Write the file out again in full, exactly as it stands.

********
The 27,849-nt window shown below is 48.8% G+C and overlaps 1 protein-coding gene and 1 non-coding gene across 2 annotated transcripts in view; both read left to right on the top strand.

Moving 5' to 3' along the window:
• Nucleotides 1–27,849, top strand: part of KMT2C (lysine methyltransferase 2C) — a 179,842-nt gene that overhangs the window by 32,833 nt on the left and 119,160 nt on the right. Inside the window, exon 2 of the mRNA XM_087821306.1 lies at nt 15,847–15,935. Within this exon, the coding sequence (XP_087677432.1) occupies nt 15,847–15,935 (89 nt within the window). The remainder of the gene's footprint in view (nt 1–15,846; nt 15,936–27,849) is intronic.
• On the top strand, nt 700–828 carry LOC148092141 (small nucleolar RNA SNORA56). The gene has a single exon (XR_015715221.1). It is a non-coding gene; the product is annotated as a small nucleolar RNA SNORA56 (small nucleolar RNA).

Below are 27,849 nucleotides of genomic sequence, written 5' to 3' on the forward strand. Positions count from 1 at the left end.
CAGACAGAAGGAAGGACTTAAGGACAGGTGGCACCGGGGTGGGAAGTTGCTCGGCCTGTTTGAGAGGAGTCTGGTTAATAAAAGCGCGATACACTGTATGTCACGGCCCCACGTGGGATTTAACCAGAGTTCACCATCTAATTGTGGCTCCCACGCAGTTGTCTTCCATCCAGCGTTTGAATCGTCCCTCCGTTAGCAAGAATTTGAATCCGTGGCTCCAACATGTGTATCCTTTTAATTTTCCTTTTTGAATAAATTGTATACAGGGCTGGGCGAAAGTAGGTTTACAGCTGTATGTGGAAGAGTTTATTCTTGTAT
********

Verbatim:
The 27,849-nt window shown below is 48.8% G+C and overlaps 1 protein-coding gene and 1 non-coding gene across 2 annotated transcripts in view; both read left to right on the top strand.

Moving 5' to 3' along the window:
• Nucleotides 1–27,849, top strand: part of KMT2C (lysine methyltransferase 2C) — a 179,842-nt gene that overhangs the window by 32,833 nt on the left and 119,160 nt on the right. Inside the window, exon 2 of the mRNA XM_087821306.1 lies at nt 15,847–15,935. Within this exon, the coding sequence (XP_087677432.1) occupies nt 15,847–15,935 (89 nt within the window). The remainder of the gene's footprint in view (nt 1–15,846; nt 15,936–27,849) is intronic.
• On the top strand, nt 700–828 carry LOC148092141 (small nucleolar RNA SNORA56). The gene has a single exon (XR_015715221.1). It is a non-coding gene; the product is annotated as a small nucleolar RNA SNORA56 (small nucleolar RNA).

Below are 27,849 nucleotides of genomic sequence, written 5' to 3' on the forward strand. Positions count from 1 at the left end.
CAGACAGAAGGAAGGACTTAAGGACAGGTGGCACCGGGGTGGGAAGTTGCTCGGCCTGTTTGAGAGGAGTCTGGTTAATAAAAGCGCGATACACTGTATGTCACGGCCCCACGTGGGATTTAACCAGAGTTCACCATCTAATTGTGGCTCCCACGCAGTTGTCTTCCATCCAGCGTTTGAATCGTCCCTCCGTTAGCAAGAATTTGAATCCGTGGCTCCAACATGTGTATCCTTTTAATTTTCCTTTTTGAATAAATTGTATACAGGGCTGGGCGAAAGTAGGTTTACAGCTGTATGTGGAAGAGTTTATTCTTGTAT